Just when we thought it couldn’t get any better. After a three-year hiatus, the Monster Energy Supercross Series made its return to Seattle for the fourteenth round of the 2017 season. And yeah, it was a hell of a return. Days before we boarded our flight for the Northwest, we got the idea that this was going to be something special with a high chance of rain, the tight points chase, the return of the West Coast 250 riders, and the cut-throat action of the sport as a whole. If you ever get the chance to travel to Seattle, make it a point to for a Supercross or just a quick vacation because it’s a must-see city. Here’s Kickstart, thanks for coming.
– Unfortunately Marvin Musquin’s second career 450 SX main event win was overshadowed by the riders behind him. The Red Bull KTM rider got into the lead on the opening lap with a swift pass on training partner Jason Anderson, then took off completely uncontested to the checkered flag. The post-race celebration was classic, as Musquin wheel-tapped up a dragon back then accidentally tapped neutral which sent him over the bars. Coming into Seattle many felt that Musquin would be a favorite for the win, and he did just that.
– Uh, can we talk about Eli Tomac? The Monster Energy Kawasaki rider was without question the faster rider in the field during the main event and he made moves on a completely destroyed track that we did not think were possible. His charge from a mid-pack start to second place had a few issues, like a strong defense from Cooper Webb and a wild endo crash over the end-zone double, but he still found his way to second place at the checkered flag.
– As the laps in the 450 main event clicked off, we knew that we were seeing Ryan Dungey at his best. Sure the start didn’t go well for the Red Bull KTM rider because he hit the deck in the first turn with Justin Bogle (who put that Suzuki block that far out in the first-turn by the way?), but he charged hard to take fourth on the final lap with a pass on Davi Millsaps, a pivotal move in the series. There was nothing easy about that ride and Dungey made it look somewhat simple. If only we could have heard his thoughts on it in the press conference.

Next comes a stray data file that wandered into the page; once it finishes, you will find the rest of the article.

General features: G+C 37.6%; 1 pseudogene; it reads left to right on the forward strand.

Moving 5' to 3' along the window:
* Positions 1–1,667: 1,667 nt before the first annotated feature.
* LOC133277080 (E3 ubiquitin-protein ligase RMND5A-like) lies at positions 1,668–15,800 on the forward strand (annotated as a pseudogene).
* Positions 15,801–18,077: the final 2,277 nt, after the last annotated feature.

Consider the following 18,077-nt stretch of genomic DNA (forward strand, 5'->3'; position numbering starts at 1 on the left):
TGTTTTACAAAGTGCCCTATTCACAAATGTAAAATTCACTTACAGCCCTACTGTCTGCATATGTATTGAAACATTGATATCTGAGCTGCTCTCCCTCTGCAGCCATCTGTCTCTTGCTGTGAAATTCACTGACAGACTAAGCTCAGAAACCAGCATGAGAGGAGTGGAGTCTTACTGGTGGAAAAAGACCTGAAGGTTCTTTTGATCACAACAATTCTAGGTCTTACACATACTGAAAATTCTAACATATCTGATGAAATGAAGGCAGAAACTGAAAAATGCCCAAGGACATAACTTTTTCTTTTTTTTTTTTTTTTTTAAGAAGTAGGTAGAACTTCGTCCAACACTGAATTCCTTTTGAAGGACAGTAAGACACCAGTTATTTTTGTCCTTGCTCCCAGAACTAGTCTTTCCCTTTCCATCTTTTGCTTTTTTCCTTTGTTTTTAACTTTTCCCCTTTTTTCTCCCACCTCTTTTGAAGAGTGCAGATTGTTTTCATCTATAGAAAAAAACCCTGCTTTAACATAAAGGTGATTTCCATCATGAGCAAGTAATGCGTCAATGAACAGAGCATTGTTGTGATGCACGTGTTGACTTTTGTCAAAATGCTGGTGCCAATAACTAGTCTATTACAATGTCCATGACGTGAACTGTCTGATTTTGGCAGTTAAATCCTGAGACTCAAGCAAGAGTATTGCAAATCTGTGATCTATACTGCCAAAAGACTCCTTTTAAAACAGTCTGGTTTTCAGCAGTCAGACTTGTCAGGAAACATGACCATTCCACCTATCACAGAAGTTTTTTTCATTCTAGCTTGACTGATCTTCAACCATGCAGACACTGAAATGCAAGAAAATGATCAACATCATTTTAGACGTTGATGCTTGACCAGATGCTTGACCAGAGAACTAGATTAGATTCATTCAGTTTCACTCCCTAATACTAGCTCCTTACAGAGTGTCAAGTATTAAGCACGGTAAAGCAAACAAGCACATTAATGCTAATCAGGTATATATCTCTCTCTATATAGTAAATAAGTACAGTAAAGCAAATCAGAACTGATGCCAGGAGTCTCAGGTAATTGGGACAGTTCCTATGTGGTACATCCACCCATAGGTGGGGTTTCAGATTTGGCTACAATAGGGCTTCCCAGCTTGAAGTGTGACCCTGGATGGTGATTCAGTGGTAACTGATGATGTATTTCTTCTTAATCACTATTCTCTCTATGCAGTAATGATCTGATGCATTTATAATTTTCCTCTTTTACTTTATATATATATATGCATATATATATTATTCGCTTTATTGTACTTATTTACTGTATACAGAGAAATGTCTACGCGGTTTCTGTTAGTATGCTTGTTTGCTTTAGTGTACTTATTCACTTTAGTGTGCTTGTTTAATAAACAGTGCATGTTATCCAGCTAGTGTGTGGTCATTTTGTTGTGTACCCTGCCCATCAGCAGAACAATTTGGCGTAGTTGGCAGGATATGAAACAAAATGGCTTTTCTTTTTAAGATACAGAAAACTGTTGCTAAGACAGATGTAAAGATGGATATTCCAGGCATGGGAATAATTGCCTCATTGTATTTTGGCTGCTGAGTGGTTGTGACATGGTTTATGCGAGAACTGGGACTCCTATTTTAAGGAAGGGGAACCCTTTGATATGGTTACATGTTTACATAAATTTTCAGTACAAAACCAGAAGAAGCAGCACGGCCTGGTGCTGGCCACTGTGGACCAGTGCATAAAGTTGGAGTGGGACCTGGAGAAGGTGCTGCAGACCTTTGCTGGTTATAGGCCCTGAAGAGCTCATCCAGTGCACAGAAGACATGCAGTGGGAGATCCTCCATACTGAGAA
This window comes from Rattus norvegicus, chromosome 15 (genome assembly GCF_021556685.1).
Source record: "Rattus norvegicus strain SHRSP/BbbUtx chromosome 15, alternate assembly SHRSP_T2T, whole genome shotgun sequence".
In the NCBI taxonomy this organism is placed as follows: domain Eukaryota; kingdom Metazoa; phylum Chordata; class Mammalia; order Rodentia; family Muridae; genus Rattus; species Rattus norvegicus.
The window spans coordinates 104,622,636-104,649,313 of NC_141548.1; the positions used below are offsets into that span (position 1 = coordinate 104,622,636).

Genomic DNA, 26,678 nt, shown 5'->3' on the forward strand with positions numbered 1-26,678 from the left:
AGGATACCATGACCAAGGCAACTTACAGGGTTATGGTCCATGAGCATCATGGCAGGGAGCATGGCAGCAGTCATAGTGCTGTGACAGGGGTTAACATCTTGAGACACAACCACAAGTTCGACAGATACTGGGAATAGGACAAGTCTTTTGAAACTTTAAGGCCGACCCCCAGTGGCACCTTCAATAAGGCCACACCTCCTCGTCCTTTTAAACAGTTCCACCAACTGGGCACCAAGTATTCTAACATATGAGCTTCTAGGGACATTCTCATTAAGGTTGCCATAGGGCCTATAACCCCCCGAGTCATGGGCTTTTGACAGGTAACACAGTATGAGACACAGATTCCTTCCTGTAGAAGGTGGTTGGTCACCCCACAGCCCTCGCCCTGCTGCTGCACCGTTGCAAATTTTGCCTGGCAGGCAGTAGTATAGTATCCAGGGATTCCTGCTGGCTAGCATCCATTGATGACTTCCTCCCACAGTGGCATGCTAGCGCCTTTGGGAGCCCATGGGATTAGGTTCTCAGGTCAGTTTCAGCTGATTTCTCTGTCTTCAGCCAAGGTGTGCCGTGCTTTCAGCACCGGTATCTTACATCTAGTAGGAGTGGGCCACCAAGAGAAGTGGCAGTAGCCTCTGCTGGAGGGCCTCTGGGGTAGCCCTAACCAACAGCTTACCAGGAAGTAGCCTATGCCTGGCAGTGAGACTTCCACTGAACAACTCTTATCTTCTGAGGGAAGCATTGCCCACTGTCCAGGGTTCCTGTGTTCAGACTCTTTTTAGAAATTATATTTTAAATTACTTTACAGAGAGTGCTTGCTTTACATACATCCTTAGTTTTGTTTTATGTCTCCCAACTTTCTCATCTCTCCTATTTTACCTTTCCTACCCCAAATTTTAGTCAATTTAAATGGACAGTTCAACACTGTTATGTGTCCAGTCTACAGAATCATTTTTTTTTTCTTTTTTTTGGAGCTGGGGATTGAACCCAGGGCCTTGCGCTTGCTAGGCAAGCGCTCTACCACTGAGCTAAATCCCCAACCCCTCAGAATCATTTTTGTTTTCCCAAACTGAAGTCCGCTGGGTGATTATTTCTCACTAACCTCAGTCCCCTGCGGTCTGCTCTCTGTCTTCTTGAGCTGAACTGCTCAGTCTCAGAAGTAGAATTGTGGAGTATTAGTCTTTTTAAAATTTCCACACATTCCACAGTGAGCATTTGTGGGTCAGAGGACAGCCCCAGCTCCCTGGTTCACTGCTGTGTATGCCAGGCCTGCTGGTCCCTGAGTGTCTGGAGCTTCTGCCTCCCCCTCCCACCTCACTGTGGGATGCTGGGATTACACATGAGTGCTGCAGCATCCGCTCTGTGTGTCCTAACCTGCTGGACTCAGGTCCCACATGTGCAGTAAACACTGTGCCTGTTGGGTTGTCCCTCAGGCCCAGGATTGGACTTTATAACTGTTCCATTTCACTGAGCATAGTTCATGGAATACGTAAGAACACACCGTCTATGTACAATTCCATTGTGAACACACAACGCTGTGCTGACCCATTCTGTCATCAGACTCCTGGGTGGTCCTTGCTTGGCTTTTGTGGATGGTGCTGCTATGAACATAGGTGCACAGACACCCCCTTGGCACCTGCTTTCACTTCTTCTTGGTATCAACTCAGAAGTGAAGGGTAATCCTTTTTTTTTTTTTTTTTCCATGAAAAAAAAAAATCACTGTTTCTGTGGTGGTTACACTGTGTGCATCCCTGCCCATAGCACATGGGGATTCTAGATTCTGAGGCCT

– So with all of that said, the championship is now tied with Tomac and Dungey at 294 points each with three rounds to go. Who would have thought we’d see that at the start of the season, after Ken Roczen crashed in Anaheim, or when Tomac had issues in Arlington? We’re in for an incredible finish to the year, no matter who comes out on top.
– Even though they are tied, it sounds likes Tomac will run the red plate in Salt Lake City due to his race win total compared to Dungey (eight for Tomac, two for Dungey).
– Cooper Webb had a hell of a crash late in the 450 main event, but he managed to shake it off and rejoin the race. The Monster Energy/Yamalube/Chaparral/Yamaha Financial Services/Yamaha rider told us in How Was Your Weekend that his rookie season hasn’t gone exactly as we expected, yet he feels the challenges and knowledge gained will only help him going forward as he sets his sights on becoming a championship contender for the Nationals.
– The results won’t show it, but Jimmy Decotis had a great day in Seattle. The GEICO Honda rider battled hard with close friend Aaron Plessinger in the heat race and then went down during the main event with a weird buck on the finish line with a few laps to go. Still, he managed to get up and finish sixth. A podium finish could be coming soon.
– A couple of guys were missing from the lineup in the 250 class, including Jeremy Martin, Austin Forkner, and Tyler Bowers. All three were dealing with injuries that hindered their season, but all hope to make it back before the close of the SX season for Salt Lake City or Las Vegas.
– The schedule at Seattle was weird to say the least. On Friday it was announced that the whole daytime program would be pushed far back into the afternoon and limited to one practice session. At first we figured it was due to weather-rain, until multiple teams told us that it was because the track conditions couldn’t support that many motos. The durations of the main events were also clipped three minutes shorter. Never the less, the racing was exceptional. Maybe we need one really sandy/strange SX like this each year?